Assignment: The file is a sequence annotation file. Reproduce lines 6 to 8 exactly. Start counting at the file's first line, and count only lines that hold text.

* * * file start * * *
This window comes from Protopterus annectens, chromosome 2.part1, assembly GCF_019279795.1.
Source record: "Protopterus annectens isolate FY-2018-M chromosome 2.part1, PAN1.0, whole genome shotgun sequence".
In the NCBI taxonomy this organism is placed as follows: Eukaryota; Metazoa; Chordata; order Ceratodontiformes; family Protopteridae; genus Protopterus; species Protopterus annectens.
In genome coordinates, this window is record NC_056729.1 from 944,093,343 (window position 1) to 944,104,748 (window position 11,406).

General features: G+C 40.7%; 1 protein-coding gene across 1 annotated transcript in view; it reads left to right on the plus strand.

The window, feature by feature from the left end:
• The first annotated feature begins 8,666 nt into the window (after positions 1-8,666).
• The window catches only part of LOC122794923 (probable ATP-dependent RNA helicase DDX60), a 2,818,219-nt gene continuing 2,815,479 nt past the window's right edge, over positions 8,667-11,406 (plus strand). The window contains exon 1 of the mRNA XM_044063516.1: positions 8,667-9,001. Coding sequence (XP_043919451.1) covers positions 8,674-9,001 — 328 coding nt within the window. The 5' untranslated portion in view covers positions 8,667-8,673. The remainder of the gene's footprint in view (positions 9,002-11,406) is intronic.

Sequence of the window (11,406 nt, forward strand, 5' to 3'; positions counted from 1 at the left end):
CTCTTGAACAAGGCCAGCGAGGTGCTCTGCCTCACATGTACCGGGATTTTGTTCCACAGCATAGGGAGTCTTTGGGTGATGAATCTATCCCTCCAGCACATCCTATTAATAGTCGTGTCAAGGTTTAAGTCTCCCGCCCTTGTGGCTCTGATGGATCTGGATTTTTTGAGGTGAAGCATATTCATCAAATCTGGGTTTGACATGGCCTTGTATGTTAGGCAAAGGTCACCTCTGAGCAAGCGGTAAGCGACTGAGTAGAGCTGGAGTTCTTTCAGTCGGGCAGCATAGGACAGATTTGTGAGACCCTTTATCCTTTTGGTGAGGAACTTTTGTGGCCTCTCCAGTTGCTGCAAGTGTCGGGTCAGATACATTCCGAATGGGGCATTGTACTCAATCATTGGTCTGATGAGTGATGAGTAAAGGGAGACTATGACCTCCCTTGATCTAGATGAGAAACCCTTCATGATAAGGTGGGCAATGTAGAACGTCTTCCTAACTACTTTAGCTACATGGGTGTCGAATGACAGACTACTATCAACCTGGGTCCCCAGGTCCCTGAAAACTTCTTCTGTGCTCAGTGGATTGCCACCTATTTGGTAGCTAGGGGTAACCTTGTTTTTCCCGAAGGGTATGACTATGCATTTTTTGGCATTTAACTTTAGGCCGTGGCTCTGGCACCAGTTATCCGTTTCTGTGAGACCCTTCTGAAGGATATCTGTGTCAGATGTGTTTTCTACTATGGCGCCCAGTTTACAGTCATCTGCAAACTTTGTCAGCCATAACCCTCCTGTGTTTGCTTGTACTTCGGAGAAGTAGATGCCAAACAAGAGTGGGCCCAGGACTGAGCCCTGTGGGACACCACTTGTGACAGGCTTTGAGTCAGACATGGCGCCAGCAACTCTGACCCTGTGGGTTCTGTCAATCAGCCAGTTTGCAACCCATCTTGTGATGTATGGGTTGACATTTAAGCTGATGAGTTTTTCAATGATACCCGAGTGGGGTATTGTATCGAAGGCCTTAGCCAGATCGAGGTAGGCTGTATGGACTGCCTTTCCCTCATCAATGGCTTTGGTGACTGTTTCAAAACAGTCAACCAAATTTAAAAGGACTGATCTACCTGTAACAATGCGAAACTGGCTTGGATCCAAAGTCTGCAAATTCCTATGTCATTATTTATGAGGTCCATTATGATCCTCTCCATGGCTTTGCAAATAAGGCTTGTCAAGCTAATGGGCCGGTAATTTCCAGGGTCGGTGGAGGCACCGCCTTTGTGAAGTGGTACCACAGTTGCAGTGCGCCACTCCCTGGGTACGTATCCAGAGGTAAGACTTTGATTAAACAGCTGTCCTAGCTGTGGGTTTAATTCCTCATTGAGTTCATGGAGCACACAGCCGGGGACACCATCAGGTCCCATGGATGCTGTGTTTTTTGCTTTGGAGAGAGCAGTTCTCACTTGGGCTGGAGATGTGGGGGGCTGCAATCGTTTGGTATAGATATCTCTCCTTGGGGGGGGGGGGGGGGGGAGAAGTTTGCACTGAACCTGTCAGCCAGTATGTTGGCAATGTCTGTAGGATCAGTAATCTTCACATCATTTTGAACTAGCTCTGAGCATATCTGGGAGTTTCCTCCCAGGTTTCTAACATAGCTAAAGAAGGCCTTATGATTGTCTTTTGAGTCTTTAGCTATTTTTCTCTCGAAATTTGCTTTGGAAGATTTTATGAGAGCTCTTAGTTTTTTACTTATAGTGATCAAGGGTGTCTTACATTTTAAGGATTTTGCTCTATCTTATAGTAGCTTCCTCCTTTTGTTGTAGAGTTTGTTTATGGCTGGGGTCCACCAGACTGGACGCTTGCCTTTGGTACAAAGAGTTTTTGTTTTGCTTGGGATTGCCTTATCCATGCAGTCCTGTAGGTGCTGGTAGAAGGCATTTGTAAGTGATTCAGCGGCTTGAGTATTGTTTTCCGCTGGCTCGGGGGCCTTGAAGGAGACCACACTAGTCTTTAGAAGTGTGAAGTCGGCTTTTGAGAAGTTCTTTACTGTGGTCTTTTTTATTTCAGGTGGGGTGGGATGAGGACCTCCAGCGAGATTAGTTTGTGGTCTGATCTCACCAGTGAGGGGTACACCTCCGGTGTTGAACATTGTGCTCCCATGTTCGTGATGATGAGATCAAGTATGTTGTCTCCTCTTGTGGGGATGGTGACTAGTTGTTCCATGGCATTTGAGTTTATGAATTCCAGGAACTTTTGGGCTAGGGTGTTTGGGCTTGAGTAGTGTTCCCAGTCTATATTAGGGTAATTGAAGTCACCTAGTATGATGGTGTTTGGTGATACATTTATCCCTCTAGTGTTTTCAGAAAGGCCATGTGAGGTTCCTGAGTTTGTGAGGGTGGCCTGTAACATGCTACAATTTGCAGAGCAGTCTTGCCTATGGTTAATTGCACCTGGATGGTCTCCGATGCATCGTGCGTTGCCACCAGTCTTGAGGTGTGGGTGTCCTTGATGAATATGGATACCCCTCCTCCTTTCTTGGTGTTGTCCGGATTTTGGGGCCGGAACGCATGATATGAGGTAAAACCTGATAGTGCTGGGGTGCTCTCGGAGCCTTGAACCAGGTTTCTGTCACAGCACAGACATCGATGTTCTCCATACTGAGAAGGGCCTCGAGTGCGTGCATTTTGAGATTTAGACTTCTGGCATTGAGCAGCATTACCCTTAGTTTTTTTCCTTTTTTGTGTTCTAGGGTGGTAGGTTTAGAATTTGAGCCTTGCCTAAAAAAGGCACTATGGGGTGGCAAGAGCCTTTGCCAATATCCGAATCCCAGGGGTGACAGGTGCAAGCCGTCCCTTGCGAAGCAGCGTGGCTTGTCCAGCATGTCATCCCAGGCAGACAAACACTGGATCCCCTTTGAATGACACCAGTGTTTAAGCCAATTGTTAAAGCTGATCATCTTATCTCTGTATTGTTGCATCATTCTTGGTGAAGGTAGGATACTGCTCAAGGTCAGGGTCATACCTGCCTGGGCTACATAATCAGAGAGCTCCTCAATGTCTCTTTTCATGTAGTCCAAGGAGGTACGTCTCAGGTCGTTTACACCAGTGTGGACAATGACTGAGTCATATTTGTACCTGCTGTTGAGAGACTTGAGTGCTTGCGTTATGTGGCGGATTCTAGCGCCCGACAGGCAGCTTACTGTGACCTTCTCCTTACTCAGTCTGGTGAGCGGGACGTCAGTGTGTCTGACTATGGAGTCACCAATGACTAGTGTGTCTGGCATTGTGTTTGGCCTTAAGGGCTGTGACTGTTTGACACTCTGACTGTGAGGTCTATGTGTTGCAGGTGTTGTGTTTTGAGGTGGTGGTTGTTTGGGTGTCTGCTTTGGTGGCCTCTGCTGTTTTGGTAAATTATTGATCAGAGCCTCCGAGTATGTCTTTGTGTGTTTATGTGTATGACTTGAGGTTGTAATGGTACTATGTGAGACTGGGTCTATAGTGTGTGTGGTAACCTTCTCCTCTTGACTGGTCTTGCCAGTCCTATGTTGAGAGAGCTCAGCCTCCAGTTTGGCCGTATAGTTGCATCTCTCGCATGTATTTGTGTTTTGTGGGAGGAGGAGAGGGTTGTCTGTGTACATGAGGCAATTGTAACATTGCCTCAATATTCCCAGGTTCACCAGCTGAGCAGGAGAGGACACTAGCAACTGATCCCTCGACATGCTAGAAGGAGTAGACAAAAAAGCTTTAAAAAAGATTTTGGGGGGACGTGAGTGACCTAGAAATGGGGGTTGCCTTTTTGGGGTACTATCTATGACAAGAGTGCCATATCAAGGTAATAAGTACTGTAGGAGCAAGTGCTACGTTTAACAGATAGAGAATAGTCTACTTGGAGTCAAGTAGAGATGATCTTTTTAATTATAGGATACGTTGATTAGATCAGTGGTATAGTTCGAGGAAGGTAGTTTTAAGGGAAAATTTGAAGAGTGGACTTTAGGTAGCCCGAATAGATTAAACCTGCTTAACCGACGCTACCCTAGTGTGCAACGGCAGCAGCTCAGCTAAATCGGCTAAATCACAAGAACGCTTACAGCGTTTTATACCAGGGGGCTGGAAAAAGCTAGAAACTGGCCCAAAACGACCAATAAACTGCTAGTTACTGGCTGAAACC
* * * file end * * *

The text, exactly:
The window, feature by feature from the left end:
• The first annotated feature begins 8,666 nt into the window (after positions 1-8,666).
• The window catches only part of LOC122794923 (probable ATP-dependent RNA helicase DDX60), a 2,818,219-nt gene continuing 2,815,479 nt past the window's right edge, over positions 8,667-11,406 (plus strand). The window contains exon 1 of the mRNA XM_044063516.1: positions 8,667-9,001. Coding sequence (XP_043919451.1) covers positions 8,674-9,001 — 328 coding nt within the window. The 5' untranslated portion in view covers positions 8,667-8,673. The remainder of the gene's footprint in view (positions 9,002-11,406) is intronic.